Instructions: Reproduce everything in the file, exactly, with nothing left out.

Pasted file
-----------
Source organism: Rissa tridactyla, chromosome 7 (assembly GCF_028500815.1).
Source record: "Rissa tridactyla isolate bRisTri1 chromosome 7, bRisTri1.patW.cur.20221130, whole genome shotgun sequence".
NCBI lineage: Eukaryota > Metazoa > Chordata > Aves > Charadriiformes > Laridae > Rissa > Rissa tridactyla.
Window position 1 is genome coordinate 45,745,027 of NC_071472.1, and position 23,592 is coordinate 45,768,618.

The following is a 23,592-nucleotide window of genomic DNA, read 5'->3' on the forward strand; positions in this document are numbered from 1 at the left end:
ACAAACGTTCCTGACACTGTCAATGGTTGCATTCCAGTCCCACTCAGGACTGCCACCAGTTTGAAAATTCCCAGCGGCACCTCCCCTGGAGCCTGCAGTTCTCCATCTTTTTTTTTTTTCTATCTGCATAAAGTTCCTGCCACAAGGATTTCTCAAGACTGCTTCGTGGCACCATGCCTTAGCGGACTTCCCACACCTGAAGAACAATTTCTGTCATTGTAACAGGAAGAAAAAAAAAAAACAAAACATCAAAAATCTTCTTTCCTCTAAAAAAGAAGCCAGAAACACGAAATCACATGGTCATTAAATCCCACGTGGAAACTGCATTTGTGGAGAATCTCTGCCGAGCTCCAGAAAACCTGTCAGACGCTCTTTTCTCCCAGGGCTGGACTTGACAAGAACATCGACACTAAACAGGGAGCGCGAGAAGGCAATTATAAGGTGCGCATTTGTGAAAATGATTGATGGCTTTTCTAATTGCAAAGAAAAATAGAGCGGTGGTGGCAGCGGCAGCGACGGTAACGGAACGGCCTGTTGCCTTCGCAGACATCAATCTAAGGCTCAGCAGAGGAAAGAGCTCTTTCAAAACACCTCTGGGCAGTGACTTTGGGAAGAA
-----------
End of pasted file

Source organism: Rissa tridactyla, chromosome 7 (assembly GCF_028500815.1).
Source record: "Rissa tridactyla isolate bRisTri1 chromosome 7, bRisTri1.patW.cur.20221130, whole genome shotgun sequence".
NCBI lineage: Eukaryota > Metazoa > Chordata > Aves > Charadriiformes > Laridae > Rissa > Rissa tridactyla.
Window position 1 is genome coordinate 45,745,027 of NC_071472.1, and position 23,592 is coordinate 45,768,618.

The following is a 23,592-nucleotide window of genomic DNA, read 5'->3' on the forward strand; positions in this document are numbered from 1 at the left end:
ACAAACGTTCCTGACACTGTCAATGGTTGCATTCCAGTCCCACTCAGGACTGCCACCAGTTTGAAAATTCCCAGCGGCACCTCCCCTGGAGCCTGCAGTTCTCCATCTTTTTTTTTTTTCTATCTGCATAAAGTTCCTGCCACAAGGATTTCTCAAGACTGCTTCGTGGCACCATGCCTTAGCGGACTTCCCACACCTGAAGAACAATTTCTGTCATTGTAACAGGAAGAAAAAAAAAAAACAAAACATCAAAAATCTTCTTTCCTCTAAAAAAGAAGCCAGAAACACGAAATCACATGGTCATTAAATCCCACGTGGAAACTGCATTTGTGGAGAATCTCTGCCGAGCTCCAGAAAACCTGTCAGACGCTCTTTTCTCCCAGGGCTGGACTTGACAAGAACATCGACACTAAACAGGGAGCGCGAGAAGGCAATTATAAGGTGCGCATTTGTGAAAATGATTGATGGCTTTTCTAATTGCAAAGAAAAATAGAGCGGTGGTGGCAGCGGCAGCGACGGTAACGGAACGGCCTGTTGCCTTCGCAGACATCAATCTAAGGCTCAGCAGAGGAAAGAGCTCTTTCAAAACACCTCTGGGCAGTGACTTTGGGAAGAA